President Donald Trump slapped tariffs on Chinese imports in 2018 in a bid to cut the U.S. trade deficit. In the same year, Chinese exports to the U.S. soared by $34.5 billion, while U.S. exports to China fell by $9.6bn. The president’s tariffs under Section 232 and Section 301 threaten nearly $550 billion of goods imported from China. Under Section 232, the president can impose trade barriers if the Department of Commerce finds that imports threaten national security. Section 301 enables tariffs or quotas when the United States Trade Representative finds “unfair trade practices.”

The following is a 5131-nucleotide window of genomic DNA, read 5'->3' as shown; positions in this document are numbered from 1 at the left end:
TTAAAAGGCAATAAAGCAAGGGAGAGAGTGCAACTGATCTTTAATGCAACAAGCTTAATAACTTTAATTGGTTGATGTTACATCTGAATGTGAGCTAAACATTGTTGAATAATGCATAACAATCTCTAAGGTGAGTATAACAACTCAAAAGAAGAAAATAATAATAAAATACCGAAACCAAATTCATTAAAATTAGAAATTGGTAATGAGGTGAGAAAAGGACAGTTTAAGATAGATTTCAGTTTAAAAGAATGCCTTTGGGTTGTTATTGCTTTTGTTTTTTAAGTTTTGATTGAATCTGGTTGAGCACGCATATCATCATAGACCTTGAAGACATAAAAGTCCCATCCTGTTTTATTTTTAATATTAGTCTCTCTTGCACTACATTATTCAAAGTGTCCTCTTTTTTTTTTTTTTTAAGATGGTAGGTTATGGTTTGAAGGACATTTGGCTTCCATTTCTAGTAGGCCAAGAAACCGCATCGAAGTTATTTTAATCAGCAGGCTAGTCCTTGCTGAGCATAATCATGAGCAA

Section 232 hit steel with a 25 per cent levy and aluminium with 10 per cent. Three lists later, under section 301, Trump has raised tariffs to 25 per cent on $250bn of Chinese imports. Now the latest Lists 4A and 4B start at 15 per cent, along with a threat to raise Lists 1 through 3 to 30 per cent. Altogether, Trump’s six tranches of tariffs could increase import and consumer costs by over $100bn annually. In addition to raising costs for American consumers, Trump’s self-lauded negotiating tactics have also resulted in retaliation by other countries against U.S. exports. Five nations -- China, India, Turkey, Russia and the EU -- have levied retaliatory tariffs on more than $104bn of U.S. exports.